Medical Malpractice Liability Insurance Requirements

No Missouri law requires professionals to carry medical malpractice liability insurance, but many healthcare facilities require practitioners to have one. Nonetheless, having insurance is a prudent move for any medical professional to protect both their reputation and financial assets. 

According to most online insurers, the costs of insurance premiums do not matter much by location but by medical specialty. For instance, the average base rate for an internal medicine specialist is around $10,000, while for an OB-GYN, it is around $44,000. 

The most common liability coverage in Missouri is $1 million per claim, with an annual aggregate limit of $3 million. 

What Is the Statute of Limitations in Missouri for Medical Malpractice Cases?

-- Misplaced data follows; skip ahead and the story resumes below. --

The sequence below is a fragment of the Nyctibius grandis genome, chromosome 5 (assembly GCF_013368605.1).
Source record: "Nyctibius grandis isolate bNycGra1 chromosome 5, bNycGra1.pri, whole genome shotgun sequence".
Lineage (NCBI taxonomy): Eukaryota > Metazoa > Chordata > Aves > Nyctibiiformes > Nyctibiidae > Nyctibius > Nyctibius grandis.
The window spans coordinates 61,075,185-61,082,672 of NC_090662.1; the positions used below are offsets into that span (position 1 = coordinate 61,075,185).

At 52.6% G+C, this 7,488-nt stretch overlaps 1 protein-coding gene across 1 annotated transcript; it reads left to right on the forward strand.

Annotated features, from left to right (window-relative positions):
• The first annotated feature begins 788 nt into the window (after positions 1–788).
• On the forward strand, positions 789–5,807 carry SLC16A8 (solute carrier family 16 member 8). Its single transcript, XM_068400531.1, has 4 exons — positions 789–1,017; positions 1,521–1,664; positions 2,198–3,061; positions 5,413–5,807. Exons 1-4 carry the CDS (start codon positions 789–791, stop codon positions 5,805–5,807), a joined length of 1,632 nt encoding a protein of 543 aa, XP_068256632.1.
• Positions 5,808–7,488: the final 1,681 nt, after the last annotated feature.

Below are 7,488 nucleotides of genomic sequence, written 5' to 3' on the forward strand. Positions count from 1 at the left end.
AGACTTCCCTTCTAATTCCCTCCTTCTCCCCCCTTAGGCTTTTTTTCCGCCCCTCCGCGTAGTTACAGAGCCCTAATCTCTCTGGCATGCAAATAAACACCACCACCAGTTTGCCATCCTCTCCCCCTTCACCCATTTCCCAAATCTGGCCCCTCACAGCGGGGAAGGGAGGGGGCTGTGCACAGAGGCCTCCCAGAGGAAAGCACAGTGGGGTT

Various deadlines exist for filing a medical malpractice lawsuit in Missouri. 

A victim of medical malpractice in Missouri usually has two years to bring legal action against the healthcare provider. This is called the statute of limitations, and it starts from the date the negligence happened. 

Another important deadline to take note of is the statute of repose, which is 10 years. After this absolute deadline, the victim may lose all the legal opportunity to bring a lawsuit against the defendant. 

There are different deadlines, too, for various cases, including:

  • Minor victims - If the Missouri victim is a minor, they have until their 20th birthday to file a medical malpractice lawsuit.

  • Wrongful death - When the medical malpractice victim dies, a wrongful death lawsuit must be filed within three years from the date of death. 

Tolling of the Statute of Limitations

Tolling, in legal terms, means the stopping of a running time period. In certain Missouri cases, the statute of limitations is tolled, such as:

  • Discovery rule: The two-year statute of limitations does not start until the victim discovers the injury or the negligence. Examples include a surgeon who left a surgical tool inside the patient or a healthcare provider who negligently failed to inform the patient of a medical result.